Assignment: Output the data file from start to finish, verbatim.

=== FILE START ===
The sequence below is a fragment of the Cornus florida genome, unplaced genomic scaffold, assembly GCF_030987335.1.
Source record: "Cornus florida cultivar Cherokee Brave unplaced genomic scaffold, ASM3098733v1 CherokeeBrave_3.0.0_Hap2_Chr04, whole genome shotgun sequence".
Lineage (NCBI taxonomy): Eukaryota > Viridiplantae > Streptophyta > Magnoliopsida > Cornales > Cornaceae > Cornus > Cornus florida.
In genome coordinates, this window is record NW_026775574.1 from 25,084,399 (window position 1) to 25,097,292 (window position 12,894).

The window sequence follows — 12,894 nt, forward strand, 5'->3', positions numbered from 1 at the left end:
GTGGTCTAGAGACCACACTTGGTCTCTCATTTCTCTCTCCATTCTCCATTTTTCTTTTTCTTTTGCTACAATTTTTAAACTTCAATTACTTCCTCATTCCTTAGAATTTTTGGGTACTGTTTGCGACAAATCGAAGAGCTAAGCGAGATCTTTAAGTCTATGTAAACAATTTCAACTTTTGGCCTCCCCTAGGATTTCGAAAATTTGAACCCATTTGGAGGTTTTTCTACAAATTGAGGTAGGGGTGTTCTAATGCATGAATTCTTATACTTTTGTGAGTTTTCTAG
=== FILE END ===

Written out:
The sequence below is a fragment of the Cornus florida genome, unplaced genomic scaffold, assembly GCF_030987335.1.
Source record: "Cornus florida cultivar Cherokee Brave unplaced genomic scaffold, ASM3098733v1 CherokeeBrave_3.0.0_Hap2_Chr04, whole genome shotgun sequence".
Lineage (NCBI taxonomy): Eukaryota > Viridiplantae > Streptophyta > Magnoliopsida > Cornales > Cornaceae > Cornus > Cornus florida.
In genome coordinates, this window is record NW_026775574.1 from 25,084,399 (window position 1) to 25,097,292 (window position 12,894).

The window sequence follows — 12,894 nt, forward strand, 5'->3', positions numbered from 1 at the left end:
GTGGTCTAGAGACCACACTTGGTCTCTCATTTCTCTCTCCATTCTCCATTTTTCTTTTTCTTTTGCTACAATTTTTAAACTTCAATTACTTCCTCATTCCTTAGAATTTTTGGGTACTGTTTGCGACAAATCGAAGAGCTAAGCGAGATCTTTAAGTCTATGTAAACAATTTCAACTTTTGGCCTCCCCTAGGATTTCGAAAATTTGAACCCATTTGGAGGTTTTTCTACAAATTGAGGTAGGGGTGTTCTAATGCATGAATTCTTATACTTTTGTGAGTTTTCTAG